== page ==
Auckland was built on top of an active — in geologic terms — volcanic field: The Auckland Volcanic Field (AVF). The field has 50+ volcanoes dispersed over the area.


AVF (Leonard et al., 2017)


As a result, GeoNet has instrumented the area with a regional network of seismometers.



Seismologists monitor the AVF with this network, while DEVORA (Determining Volcanic Risk in Auckland) studies the geologic (including seismic) hazard and risk associated with the volcanic field.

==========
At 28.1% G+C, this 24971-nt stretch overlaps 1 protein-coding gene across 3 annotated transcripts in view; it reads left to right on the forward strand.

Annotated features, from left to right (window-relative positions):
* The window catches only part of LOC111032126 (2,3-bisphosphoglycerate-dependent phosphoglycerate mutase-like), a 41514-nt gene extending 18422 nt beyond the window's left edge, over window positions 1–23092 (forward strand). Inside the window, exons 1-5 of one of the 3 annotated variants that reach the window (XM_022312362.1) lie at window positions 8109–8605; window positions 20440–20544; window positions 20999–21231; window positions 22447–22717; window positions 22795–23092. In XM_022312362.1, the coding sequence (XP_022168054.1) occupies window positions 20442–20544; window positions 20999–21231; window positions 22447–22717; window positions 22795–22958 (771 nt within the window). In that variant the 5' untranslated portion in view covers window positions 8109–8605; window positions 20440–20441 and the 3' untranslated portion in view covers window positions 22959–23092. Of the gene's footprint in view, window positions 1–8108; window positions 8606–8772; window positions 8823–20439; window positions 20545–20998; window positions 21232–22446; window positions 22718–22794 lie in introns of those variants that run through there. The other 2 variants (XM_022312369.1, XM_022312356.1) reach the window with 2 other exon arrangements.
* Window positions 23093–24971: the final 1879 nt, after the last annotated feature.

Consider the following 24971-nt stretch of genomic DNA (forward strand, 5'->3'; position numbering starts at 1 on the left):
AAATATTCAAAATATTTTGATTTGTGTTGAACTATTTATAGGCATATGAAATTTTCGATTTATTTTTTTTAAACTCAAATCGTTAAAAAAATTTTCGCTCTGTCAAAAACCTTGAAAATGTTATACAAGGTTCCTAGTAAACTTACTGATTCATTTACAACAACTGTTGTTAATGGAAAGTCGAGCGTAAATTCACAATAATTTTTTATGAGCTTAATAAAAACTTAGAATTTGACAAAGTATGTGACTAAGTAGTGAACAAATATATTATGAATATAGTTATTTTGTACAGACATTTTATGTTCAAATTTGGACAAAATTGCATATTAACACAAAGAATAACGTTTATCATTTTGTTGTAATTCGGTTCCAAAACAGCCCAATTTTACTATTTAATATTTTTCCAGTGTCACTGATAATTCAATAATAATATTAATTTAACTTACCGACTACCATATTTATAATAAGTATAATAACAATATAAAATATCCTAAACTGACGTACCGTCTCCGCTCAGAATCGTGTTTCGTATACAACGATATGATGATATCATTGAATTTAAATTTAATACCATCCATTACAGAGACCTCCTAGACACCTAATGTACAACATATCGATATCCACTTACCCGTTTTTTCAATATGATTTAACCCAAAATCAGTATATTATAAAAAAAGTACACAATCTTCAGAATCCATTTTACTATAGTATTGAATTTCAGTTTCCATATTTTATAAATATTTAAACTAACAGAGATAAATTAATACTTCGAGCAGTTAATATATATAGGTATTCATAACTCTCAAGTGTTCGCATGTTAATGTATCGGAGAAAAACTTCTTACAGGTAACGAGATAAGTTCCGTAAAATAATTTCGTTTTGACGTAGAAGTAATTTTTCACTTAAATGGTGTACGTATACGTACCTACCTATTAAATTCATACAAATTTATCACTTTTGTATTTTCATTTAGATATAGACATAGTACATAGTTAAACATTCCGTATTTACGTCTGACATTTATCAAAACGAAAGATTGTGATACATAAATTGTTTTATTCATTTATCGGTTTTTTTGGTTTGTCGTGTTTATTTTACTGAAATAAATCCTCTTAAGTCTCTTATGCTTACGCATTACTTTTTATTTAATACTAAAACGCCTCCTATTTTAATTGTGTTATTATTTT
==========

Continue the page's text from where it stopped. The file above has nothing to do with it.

Seismic activity in the area is actually relatively low, but recent advances in seismology allow us to study the subsurface using surface waves and body waves properties.

Surface Waves

The surface wave approach uses the noise of the city and the surrounding oceans to extract information between seismic stations as if one of the seismic stations were the source (the “earthquake”) and the other the recorder. To do this properly for the AVF, we first need to determine the orientation of each seismic station.

Body Waves

The body waves approach takes earthquake data from distant events to be used in a tomographic study. To gauge the resolution that we can expect, a synthetic checker-board test is done. The subsequent study then perform the tomographic inversion using data from 100+ teleseismic (far away) events.